In this paper, we consider the statistical foundations for empirical tests of disparate impact. We begin by considering a recent, popular proposal in the economics literature that seeks to assess disparate impact via a comparison of error rates for the majority and the minority group. We show that this approach suffers from what is colloquially known as “the problem of inframarginality”, in turn putting it in direct conflict with legal understandings of discrimination. We then proceed to analyze two alternative proposals that quantify disparate impact either in terms of risk-adjusted disparities or by comparing existing disparities to those under a statistically optimized decision policy. Both approaches have differing, context-specific strengths and weaknesses, and we discuss how they relate to the individual elements in the legal test for disparate impact. To demonstrate feasibility, we assess disparate impact in a large dataset of 2.2 million pedestrian stop-and-frisk decisions recorded by the New York City Police Department between 2008 and 2011. We find strong evidence for disparate impact and propose both complex and simple policy alternatives that are as efficient while exerting fewer disparities.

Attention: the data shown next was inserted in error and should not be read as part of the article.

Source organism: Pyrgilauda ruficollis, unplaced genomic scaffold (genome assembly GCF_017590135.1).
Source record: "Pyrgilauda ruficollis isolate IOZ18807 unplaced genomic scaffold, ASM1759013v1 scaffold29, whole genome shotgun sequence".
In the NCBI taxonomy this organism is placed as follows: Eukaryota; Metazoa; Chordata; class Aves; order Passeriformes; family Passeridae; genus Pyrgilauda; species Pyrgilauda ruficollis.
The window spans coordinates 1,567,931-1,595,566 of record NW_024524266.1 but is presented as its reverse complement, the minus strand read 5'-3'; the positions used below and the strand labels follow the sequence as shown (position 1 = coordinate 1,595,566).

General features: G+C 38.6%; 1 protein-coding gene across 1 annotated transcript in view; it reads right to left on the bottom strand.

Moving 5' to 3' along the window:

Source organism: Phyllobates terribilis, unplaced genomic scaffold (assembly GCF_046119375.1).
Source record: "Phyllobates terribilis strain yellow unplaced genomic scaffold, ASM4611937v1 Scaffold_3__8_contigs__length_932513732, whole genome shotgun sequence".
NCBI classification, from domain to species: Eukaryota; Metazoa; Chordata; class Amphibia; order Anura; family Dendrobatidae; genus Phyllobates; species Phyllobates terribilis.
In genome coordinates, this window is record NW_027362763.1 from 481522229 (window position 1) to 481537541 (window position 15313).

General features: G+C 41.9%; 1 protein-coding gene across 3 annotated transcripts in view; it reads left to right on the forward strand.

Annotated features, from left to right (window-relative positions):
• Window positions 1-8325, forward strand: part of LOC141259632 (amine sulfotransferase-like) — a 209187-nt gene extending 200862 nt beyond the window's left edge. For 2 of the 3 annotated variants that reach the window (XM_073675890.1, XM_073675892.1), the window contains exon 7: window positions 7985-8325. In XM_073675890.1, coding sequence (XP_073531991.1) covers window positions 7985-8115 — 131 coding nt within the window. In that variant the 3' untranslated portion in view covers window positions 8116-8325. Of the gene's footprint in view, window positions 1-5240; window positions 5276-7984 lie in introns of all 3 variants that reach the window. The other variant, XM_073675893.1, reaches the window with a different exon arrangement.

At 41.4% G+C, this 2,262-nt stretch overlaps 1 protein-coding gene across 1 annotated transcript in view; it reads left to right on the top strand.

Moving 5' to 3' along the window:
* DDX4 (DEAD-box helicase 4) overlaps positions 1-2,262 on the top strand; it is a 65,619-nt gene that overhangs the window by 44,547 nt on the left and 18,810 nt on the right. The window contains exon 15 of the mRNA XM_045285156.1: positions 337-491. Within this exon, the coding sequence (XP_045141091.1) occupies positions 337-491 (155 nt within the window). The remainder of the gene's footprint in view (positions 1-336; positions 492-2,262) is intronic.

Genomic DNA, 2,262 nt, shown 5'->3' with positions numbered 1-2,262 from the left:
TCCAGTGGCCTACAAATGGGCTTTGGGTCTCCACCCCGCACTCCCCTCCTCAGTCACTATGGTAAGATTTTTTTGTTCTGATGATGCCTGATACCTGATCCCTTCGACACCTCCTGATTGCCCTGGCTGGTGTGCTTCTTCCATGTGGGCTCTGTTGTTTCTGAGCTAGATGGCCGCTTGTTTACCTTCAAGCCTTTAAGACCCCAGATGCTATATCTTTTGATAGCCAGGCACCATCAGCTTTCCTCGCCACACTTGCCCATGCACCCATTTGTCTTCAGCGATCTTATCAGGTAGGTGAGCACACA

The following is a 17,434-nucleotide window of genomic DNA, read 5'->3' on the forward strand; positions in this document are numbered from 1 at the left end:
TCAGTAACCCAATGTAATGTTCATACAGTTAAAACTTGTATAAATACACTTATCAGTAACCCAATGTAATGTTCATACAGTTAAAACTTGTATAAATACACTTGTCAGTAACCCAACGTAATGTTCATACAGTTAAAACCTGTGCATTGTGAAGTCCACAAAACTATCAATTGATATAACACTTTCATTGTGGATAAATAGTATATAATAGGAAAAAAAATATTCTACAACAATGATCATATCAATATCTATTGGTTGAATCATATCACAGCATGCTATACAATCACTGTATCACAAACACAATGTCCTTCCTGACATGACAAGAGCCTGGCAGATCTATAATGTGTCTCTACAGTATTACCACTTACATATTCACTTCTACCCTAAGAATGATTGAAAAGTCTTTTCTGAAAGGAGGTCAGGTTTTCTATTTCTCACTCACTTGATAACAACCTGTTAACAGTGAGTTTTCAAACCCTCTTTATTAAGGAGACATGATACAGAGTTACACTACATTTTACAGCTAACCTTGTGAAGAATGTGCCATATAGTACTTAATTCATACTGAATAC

Grossman, Joshua, Julian Nyarko, and Sharad Goel. "Reconciling Legal and Empirical Conceptions of Disparate Impact." .